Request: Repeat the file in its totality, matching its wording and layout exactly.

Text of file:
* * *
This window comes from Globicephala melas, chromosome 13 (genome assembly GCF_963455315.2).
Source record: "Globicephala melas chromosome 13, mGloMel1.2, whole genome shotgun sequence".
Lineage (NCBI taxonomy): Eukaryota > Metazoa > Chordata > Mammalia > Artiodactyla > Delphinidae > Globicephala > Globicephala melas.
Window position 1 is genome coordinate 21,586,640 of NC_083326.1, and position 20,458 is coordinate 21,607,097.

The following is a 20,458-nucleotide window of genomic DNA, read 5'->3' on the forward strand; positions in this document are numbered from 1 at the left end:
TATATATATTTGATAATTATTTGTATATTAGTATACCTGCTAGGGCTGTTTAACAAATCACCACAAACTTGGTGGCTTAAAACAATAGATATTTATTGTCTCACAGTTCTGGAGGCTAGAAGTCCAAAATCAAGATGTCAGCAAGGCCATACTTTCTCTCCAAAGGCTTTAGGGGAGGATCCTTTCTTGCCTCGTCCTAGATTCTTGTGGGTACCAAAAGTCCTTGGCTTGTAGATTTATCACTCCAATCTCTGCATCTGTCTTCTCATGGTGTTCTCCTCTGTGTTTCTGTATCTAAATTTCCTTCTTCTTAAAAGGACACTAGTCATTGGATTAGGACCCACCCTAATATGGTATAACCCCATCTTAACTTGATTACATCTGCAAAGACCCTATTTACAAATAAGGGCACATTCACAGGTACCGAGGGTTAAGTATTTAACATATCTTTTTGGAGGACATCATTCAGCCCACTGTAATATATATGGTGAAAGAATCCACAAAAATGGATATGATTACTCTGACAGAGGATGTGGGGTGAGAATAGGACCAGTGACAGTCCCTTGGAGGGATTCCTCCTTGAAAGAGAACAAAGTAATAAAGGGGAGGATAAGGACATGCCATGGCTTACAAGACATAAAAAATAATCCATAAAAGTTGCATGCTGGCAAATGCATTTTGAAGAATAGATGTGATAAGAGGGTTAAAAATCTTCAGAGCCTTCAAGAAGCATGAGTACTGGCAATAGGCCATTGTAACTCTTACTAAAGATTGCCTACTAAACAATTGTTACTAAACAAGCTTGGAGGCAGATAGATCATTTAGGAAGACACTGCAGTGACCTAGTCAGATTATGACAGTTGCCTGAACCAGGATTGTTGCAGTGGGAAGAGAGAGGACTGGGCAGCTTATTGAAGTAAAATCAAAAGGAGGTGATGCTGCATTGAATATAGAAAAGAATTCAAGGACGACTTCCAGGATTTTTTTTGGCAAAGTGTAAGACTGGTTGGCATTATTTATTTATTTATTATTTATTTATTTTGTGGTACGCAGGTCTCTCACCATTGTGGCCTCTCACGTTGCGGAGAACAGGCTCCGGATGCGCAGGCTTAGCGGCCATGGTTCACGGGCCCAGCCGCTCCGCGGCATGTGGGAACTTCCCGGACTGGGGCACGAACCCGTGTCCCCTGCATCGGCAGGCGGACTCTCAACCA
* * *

This window comes from Globicephala melas, chromosome 13 (genome assembly GCF_963455315.2).
Source record: "Globicephala melas chromosome 13, mGloMel1.2, whole genome shotgun sequence".
Lineage (NCBI taxonomy): Eukaryota > Metazoa > Chordata > Mammalia > Artiodactyla > Delphinidae > Globicephala > Globicephala melas.
Window position 1 is genome coordinate 21,586,640 of NC_083326.1, and position 20,458 is coordinate 21,607,097.

The following is a 20,458-nucleotide window of genomic DNA, read 5'->3' on the forward strand; positions in this document are numbered from 1 at the left end:
TATATATATTTGATAATTATTTGTATATTAGTATACCTGCTAGGGCTGTTTAACAAATCACCACAAACTTGGTGGCTTAAAACAATAGATATTTATTGTCTCACAGTTCTGGAGGCTAGAAGTCCAAAATCAAGATGTCAGCAAGGCCATACTTTCTCTCCAAAGGCTTTAGGGGAGGATCCTTTCTTGCCTCGTCCTAGATTCTTGTGGGTACCAAAAGTCCTTGGCTTGTAGATTTATCACTCCAATCTCTGCATCTGTCTTCTCATGGTGTTCTCCTCTGTGTTTCTGTATCTAAATTTCCTTCTTCTTAAAAGGACACTAGTCATTGGATTAGGACCCACCCTAATATGGTATAACCCCATCTTAACTTGATTACATCTGCAAAGACCCTATTTACAAATAAGGGCACATTCACAGGTACCGAGGGTTAAGTATTTAACATATCTTTTTGGAGGACATCATTCAGCCCACTGTAATATATATGGTGAAAGAATCCACAAAAATGGATATGATTACTCTGACAGAGGATGTGGGGTGAGAATAGGACCAGTGACAGTCCCTTGGAGGGATTCCTCCTTGAAAGAGAACAAAGTAATAAAGGGGAGGATAAGGACATGCCATGGCTTACAAGACATAAAAAATAATCCATAAAAGTTGCATGCTGGCAAATGCATTTTGAAGAATAGATGTGATAAGAGGGTTAAAAATCTTCAGAGCCTTCAAGAAGCATGAGTACTGGCAATAGGCCATTGTAACTCTTACTAAAGATTGCCTACTAAACAATTGTTACTAAACAAGCTTGGAGGCAGATAGATCATTTAGGAAGACACTGCAGTGACCTAGTCAGATTATGACAGTTGCCTGAACCAGGATTGTTGCAGTGGGAAGAGAGAGGACTGGGCAGCTTATTGAAGTAAAATCAAAAGGAGGTGATGCTGCATTGAATATAGAAAAGAATTCAAGGACGACTTCCAGGATTTTTTTTGGCAAAGTGTAAGACTGGTTGGCATTATTTATTTATTTATTATTTATTTATTTTGTGGTACGCAGGTCTCTCACCATTGTGGCCTCTCACGTTGCGGAGAACAGGCTCCGGATGCGCAGGCTTAGCGGCCATGGTTCACGGGCCCAGCCGCTCCGCGGCATGTGGGAACTTCCCGGACTGGGGCACGAACCCGTGTCCCCTGCATCGGCAGGCGGACTCTCAACCA